There are two elements which underpin our activities:
1. Using methods that are appropriate
2. Communicating these methods in a way which people understand and will remember
In terms of our housing program, appropriate methods are those which are affordable (incl. low-income households), and use materials which are available and techniques which can easily be learnt. To this end the building techniques that SAFE promotes are based on both academic research and local experience (eg. Handbook on Design and Construction of Housing for Flood-Prone Rural Areas of Bangladesh, and Carter, M, (1997), Rural housing and affordable innovation, see ‘reports’ at www.housingandhazards.org).
They are modest technological innovations or design changes that will strengthen or improve parts of the house which are particularly weak and vulnerable to the local climate.
They use readily available materials such as mud or bamboo so as still to remain affordable for low income groups. The average cost of these extra techniques range from between 8%-20% of the original cost of the house. One example is the use of a small proportion of cement to stabilize mud walls, making them much more resistant to flooding, rain water and insects.
Rather than using these techniques to produce a single design to be indiscriminately copied, SAFE promotes a range of ‘Building-for-Safety’ (BfS) options which can be replicated to suit the individual. This approach acknowledges that no two houses are the same – people have different aspirations, family sizes, occupations and budgets, and as such will need different houses.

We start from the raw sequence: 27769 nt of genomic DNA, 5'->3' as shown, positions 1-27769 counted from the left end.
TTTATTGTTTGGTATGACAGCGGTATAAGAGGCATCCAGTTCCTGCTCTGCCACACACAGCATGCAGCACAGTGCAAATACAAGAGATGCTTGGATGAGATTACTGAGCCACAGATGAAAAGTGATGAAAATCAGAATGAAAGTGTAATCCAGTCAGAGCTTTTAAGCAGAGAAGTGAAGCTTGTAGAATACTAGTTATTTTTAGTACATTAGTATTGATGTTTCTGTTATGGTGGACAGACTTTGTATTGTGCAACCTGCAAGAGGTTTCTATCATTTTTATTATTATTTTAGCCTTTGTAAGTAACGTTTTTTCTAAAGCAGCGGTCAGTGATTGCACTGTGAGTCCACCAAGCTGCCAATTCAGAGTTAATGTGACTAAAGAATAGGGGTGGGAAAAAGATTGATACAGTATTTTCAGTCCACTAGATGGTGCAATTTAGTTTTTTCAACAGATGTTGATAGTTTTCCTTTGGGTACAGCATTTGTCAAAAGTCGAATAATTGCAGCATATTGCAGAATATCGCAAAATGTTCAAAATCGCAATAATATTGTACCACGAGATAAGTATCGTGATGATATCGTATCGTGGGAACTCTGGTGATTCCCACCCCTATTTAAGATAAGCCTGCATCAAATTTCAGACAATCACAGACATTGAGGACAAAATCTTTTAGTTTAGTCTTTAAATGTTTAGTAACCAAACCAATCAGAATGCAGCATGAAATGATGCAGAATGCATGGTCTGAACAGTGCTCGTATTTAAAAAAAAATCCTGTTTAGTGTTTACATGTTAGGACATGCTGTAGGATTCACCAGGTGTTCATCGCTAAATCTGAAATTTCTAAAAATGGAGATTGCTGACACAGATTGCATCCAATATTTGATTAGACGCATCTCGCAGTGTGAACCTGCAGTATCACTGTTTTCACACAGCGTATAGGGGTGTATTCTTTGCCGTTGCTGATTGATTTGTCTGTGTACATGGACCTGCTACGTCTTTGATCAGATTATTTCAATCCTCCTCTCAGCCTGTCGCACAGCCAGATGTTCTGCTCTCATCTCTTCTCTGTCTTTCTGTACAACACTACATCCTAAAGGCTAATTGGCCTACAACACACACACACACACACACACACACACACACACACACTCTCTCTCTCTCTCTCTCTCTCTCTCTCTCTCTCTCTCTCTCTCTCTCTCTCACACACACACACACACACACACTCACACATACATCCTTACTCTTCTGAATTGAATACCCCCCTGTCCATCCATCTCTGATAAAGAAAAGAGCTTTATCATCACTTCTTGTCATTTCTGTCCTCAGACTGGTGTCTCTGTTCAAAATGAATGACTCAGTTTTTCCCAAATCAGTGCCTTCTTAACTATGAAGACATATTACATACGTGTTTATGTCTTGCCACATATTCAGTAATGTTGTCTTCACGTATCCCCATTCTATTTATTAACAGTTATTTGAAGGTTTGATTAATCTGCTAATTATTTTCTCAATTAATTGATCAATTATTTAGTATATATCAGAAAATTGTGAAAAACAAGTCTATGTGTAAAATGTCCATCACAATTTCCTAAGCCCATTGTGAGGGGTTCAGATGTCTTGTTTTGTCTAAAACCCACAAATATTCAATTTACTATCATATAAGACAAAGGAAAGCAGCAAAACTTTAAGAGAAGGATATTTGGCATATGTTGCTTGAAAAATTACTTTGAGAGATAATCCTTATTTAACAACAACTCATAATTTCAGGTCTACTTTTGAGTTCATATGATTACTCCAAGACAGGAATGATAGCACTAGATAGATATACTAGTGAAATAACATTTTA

When communicating these techniques, SAFE understands that the most effective way of learning is ‘learning by doing’. We partner with local households to build or repair a house which they will use after construction. By involving local builders, the household and others from the community in the work we ensure that the new ideas are firmly understood. These houses demonstrate our ideas and remain a lasting advertisement to the rest of the community.
We also understand that if these techniques are to be replicated people must understand not just the techniques themselves, but also why they are important. As part of the workshops we provide advice and explanation about why the techniques work and how they fit in to a general approach of building for safety.
Our approach is focussed on the process rather than the product. By this we mean that it is the process, i.e. the partnership with the household, the involvement of local builders, the teaching methods; these are more important that simply producing a house. This approach will ensure that the ideas and techniques stand a much better chance of spreading to others in the immediate and surrounding community.